Gulsuner et al. [91] mapped de novo mutations in fetal DLPFC, taking into consideration those who were later diagnosed with schizophrenia; genes for proteins that play a role in axon guidance, synaptic transmission, and transcriptional regulation were all highlighted. These results are consistent with those obtained in this study, reinforcing the role of the synaptic system, especially in the prefrontal cortex, in brain development and the emergence of schizophrenia from a pathophysiological point of view.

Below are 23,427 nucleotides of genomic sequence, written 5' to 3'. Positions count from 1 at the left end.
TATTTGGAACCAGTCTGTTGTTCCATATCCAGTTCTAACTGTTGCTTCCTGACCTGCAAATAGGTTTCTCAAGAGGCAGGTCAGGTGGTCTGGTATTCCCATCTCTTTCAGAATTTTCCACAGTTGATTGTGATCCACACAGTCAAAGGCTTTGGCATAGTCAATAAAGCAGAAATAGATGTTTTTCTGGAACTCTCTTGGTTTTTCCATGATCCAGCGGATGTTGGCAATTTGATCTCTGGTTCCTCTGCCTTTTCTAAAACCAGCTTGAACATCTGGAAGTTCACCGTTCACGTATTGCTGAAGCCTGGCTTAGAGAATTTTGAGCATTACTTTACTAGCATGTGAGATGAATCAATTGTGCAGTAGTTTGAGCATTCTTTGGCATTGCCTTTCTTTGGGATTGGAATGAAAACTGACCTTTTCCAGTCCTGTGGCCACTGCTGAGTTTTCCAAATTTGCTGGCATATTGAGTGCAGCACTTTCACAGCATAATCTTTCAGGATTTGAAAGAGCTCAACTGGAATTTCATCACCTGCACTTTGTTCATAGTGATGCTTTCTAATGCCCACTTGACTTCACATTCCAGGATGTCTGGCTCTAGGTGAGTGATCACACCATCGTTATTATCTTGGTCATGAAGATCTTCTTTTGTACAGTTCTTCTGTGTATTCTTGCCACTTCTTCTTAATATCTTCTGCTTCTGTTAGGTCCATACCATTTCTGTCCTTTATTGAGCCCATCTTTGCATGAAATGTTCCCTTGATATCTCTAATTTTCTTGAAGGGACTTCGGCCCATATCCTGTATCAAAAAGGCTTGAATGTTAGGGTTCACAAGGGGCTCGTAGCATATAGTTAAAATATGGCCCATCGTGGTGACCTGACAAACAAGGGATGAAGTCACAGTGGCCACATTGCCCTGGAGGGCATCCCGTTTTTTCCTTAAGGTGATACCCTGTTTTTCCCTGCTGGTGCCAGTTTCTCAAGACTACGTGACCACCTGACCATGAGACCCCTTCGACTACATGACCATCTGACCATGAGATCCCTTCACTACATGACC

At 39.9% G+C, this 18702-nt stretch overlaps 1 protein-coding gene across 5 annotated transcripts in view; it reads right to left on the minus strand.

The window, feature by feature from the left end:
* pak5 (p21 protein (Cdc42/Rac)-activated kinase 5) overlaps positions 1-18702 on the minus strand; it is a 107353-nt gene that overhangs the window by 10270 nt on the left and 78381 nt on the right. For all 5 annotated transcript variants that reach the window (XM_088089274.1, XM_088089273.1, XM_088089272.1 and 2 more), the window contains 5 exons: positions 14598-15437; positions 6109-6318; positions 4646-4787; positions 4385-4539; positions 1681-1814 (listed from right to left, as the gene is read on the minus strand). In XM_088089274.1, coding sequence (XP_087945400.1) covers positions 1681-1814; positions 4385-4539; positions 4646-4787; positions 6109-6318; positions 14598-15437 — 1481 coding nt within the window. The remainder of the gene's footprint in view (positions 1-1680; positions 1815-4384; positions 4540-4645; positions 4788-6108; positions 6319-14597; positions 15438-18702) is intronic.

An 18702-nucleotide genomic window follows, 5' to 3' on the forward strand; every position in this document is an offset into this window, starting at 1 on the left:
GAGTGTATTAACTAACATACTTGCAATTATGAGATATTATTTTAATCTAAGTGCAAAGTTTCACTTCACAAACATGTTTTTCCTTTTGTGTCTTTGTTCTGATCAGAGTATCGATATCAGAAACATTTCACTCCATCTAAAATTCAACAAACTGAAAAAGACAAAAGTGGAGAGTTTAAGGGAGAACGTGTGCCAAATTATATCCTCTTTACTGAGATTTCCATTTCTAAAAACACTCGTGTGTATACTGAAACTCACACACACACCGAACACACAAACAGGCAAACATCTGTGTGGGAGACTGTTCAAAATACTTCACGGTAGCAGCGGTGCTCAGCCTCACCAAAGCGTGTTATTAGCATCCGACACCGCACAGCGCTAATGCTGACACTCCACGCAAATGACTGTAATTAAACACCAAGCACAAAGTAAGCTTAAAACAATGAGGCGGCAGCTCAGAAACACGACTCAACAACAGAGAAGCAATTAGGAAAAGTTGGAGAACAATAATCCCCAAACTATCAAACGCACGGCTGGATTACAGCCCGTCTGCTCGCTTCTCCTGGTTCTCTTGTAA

The results presented here have shown that several essential pathways for neurodevelopment, such as axon guidance and synaptogenesis, have constituent proteins with reduced abundance in schizophrenia. Similar neurodevelopmental aspects are observed in the three patients, and despite their distinct genetic and symptomatic backgrounds, differential proteins were consistently observed. The strength of our study using neural-derived models of hiPSCs from patients with schizophrenia is a pronounced 89% of dysregulated proteins found to be downregulated, which we hypothesize to be a delay or slowing in brain development, thus reinforcing the hypothesis of schizophrenia as a neurodevelopmental disease. Our findings, as a developmental model of the disease, reinforce several of the aspects studied in schizophrenia, as shown by the similarities to the dysregulation found in postmortem brain studies, and could be further confirmed with a larger dataset, as to specific focus on the pathways presented here. Those similarities indicate that distinct genetic aspects converge to similar and common dysregulation in schizophrenia, which we can already observe in initial differentiation, leading to disruptions in neurodevelopment common to the disease. In addition to causing problems during neurodevelopment, these deregulations persist in the adult individual and thus contribute to the multifactorial nature of the pathophysiology of schizophrenia. Much of the data found in these analyses agree with previous studies using hiPSC cells from patients with schizophrenia, both confirming the data from this study and reinforcing the findings of the previous experiments. Nonetheless, new overlaps were also found in amino acid metabolism and spliceosomes, indicating new targets of study, at both the level of individual proteins as well as the level of biological pathways to which these proteins belong. Despite having a reduced number of subjects whose cells were hiPSCs sources, these data confirm the viability of postmortem tissue in proteomic studies, and further support patient-derived cell cultures as a valid technique to study schizophrenia.